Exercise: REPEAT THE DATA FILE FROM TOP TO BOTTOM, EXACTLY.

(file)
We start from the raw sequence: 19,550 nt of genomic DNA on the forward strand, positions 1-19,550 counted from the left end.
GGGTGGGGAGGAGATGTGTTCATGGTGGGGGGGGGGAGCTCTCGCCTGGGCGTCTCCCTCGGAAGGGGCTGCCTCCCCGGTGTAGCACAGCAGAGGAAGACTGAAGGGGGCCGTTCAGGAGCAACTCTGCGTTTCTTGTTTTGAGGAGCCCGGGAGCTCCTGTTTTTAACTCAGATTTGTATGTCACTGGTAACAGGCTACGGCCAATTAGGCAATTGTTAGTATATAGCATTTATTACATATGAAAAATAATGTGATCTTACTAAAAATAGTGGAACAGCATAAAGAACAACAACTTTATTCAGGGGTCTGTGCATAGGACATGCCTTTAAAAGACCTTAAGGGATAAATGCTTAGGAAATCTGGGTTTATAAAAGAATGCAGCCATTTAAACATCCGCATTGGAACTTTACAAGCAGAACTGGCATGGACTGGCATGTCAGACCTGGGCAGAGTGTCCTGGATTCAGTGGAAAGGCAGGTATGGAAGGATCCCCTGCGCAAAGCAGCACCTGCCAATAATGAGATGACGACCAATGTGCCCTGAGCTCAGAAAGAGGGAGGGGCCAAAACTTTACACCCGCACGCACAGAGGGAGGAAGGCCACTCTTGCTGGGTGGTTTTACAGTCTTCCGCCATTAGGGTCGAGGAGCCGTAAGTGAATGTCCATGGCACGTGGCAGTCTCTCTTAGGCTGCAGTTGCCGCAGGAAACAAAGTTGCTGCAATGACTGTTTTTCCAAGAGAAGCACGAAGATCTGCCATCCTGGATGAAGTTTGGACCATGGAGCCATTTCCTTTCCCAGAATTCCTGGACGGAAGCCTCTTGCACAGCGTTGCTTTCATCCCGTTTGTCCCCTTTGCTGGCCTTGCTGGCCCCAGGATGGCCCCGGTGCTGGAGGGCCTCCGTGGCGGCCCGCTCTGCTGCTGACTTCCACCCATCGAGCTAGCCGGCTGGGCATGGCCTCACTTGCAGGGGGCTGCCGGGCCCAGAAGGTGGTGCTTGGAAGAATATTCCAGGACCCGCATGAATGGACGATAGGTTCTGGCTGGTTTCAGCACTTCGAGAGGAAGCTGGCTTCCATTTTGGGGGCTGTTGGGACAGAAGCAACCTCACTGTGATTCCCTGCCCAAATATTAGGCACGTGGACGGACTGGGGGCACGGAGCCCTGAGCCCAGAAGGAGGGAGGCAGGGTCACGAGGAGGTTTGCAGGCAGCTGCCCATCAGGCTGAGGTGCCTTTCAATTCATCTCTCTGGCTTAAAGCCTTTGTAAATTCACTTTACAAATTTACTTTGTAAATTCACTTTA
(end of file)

We start from the raw sequence: 19,550 nt of genomic DNA on the forward strand, positions 1-19,550 counted from the left end.
GGGTGGGGAGGAGATGTGTTCATGGTGGGGGGGGGGAGCTCTCGCCTGGGCGTCTCCCTCGGAAGGGGCTGCCTCCCCGGTGTAGCACAGCAGAGGAAGACTGAAGGGGGCCGTTCAGGAGCAACTCTGCGTTTCTTGTTTTGAGGAGCCCGGGAGCTCCTGTTTTTAACTCAGATTTGTATGTCACTGGTAACAGGCTACGGCCAATTAGGCAATTGTTAGTATATAGCATTTATTACATATGAAAAATAATGTGATCTTACTAAAAATAGTGGAACAGCATAAAGAACAACAACTTTATTCAGGGGTCTGTGCATAGGACATGCCTTTAAAAGACCTTAAGGGATAAATGCTTAGGAAATCTGGGTTTATAAAAGAATGCAGCCATTTAAACATCCGCATTGGAACTTTACAAGCAGAACTGGCATGGACTGGCATGTCAGACCTGGGCAGAGTGTCCTGGATTCAGTGGAAAGGCAGGTATGGAAGGATCCCCTGCGCAAAGCAGCACCTGCCAATAATGAGATGACGACCAATGTGCCCTGAGCTCAGAAAGAGGGAGGGGCCAAAACTTTACACCCGCACGCACAGAGGGAGGAAGGCCACTCTTGCTGGGTGGTTTTACAGTCTTCCGCCATTAGGGTCGAGGAGCCGTAAGTGAATGTCCATGGCACGTGGCAGTCTCTCTTAGGCTGCAGTTGCCGCAGGAAACAAAGTTGCTGCAATGACTGTTTTTCCAAGAGAAGCACGAAGATCTGCCATCCTGGATGAAGTTTGGACCATGGAGCCATTTCCTTTCCCAGAATTCCTGGACGGAAGCCTCTTGCACAGCGTTGCTTTCATCCCGTTTGTCCCCTTTGCTGGCCTTGCTGGCCCCAGGATGGCCCCGGTGCTGGAGGGCCTCCGTGGCGGCCCGCTCTGCTGCTGACTTCCACCCATCGAGCTAGCCGGCTGGGCATGGCCTCACTTGCAGGGGGCTGCCGGGCCCAGAAGGTGGTGCTTGGAAGAATATTCCAGGACCCGCATGAATGGACGATAGGTTCTGGCTGGTTTCAGCACTTCGAGAGGAAGCTGGCTTCCATTTTGGGGGCTGTTGGGACAGAAGCAACCTCACTGTGATTCCCTGCCCAAATATTAGGCACGTGGACGGACTGGGGGCACGGAGCCCTGAGCCCAGAAGGAGGGAGGCAGGGTCACGAGGAGGTTTGCAGGCAGCTGCCCATCAGGCTGAGGTGCCTTTCAATTCATCTCTCTGGCTTAAAGCCTTTGTAAATTCACTTTACAAATTTACTTTGTAAATTCACTTTA